Nor does even the best assessment allow you to predict the future. What it does allow is for the clinician to develop a coherent, rational plan to address the most obvious or likely risks as well as those already clearly identiﬁ ed. The concept of positive risk management is discussed in the ‘Therapeutic risk-taking or positive risk management’ section (page 155).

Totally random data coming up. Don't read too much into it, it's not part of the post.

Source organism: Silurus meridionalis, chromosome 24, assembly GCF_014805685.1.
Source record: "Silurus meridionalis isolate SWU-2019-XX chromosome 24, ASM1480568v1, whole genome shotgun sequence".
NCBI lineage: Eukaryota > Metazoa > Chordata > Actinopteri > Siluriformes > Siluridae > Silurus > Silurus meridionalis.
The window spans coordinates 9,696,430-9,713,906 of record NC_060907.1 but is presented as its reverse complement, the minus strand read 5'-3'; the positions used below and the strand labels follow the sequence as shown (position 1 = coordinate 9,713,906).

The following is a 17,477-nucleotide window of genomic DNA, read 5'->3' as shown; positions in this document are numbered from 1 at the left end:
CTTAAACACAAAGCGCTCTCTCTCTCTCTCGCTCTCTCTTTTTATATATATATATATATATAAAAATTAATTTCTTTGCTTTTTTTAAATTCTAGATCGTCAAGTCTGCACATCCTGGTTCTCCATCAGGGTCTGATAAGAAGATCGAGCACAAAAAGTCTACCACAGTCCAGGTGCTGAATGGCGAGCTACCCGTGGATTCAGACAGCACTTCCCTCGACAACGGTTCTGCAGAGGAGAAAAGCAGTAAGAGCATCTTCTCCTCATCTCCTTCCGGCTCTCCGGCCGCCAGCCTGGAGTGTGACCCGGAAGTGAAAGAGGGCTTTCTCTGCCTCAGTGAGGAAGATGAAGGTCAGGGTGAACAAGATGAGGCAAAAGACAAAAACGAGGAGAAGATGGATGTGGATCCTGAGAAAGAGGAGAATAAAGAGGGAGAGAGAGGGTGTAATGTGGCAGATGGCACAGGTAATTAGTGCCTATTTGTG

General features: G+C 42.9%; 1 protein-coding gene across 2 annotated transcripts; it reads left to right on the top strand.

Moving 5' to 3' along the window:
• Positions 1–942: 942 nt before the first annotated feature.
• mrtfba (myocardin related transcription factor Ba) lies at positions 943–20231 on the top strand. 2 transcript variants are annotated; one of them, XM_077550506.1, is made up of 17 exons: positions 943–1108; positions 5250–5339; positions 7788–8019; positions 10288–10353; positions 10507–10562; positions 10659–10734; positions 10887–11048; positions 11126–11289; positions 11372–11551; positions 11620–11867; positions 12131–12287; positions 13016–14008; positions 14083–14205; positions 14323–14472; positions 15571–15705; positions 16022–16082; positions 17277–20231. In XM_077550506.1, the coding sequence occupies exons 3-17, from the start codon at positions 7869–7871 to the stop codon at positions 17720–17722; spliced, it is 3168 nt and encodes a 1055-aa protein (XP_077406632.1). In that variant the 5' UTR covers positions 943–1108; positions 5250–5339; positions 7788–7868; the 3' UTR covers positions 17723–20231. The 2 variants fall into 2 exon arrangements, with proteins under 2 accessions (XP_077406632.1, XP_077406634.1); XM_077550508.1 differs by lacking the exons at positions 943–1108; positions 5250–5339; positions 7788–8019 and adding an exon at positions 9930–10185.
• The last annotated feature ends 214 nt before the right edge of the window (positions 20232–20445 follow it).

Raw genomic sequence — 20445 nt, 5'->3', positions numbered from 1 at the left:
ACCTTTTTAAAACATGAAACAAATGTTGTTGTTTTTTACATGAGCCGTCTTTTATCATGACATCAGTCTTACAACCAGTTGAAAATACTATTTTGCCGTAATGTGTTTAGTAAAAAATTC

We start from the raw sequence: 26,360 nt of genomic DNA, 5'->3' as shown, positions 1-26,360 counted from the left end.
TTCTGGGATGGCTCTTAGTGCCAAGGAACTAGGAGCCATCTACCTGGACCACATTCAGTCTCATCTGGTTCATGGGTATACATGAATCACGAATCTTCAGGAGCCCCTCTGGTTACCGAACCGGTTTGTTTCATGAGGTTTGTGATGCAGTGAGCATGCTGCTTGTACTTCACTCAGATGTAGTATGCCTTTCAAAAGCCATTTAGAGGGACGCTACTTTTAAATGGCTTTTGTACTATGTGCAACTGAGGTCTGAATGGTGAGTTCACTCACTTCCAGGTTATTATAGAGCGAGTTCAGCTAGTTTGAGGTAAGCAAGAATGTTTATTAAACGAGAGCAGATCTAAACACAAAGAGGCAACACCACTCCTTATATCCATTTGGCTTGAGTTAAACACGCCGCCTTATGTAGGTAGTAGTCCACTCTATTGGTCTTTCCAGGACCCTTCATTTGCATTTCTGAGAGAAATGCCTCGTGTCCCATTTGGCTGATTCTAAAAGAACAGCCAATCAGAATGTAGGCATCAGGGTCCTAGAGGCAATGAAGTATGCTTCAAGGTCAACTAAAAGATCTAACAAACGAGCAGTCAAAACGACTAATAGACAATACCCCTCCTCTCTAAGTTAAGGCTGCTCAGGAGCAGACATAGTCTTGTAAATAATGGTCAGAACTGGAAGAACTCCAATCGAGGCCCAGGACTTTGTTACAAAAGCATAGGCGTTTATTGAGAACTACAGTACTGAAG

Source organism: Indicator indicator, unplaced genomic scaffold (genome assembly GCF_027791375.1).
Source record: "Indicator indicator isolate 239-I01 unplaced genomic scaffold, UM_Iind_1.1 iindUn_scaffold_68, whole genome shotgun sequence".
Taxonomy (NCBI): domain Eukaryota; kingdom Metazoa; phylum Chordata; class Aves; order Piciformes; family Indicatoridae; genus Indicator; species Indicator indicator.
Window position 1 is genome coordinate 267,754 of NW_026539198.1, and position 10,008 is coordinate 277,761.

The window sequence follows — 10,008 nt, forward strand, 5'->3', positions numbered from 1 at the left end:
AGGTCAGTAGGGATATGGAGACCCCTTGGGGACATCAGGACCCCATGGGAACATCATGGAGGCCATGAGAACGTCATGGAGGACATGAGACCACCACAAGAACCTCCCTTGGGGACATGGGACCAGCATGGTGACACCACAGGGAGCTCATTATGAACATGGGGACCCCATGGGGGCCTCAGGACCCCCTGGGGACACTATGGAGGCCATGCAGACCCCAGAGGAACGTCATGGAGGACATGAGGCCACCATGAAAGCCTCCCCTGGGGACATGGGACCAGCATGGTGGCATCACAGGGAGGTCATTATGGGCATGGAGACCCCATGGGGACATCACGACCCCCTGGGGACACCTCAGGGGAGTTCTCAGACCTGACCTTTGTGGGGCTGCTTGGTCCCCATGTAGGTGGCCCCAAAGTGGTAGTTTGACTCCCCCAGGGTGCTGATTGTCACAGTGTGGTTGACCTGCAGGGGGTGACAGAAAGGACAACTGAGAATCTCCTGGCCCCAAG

An important part of considering how collaborative the person is likely to be involves differentiating between situations where you, as a clinician, believe people are at risk and you cannot reach agreement with the patient about how to work in such a way that everyone remains safe, to situations where the patient has come to a rational conclusion that s/he doesn’t agree to what seems to others to be a sensible course of action. We cannot explore in detail here issues of capacity and consent and you should familiarise yourself with local and national guidance and policy in this area.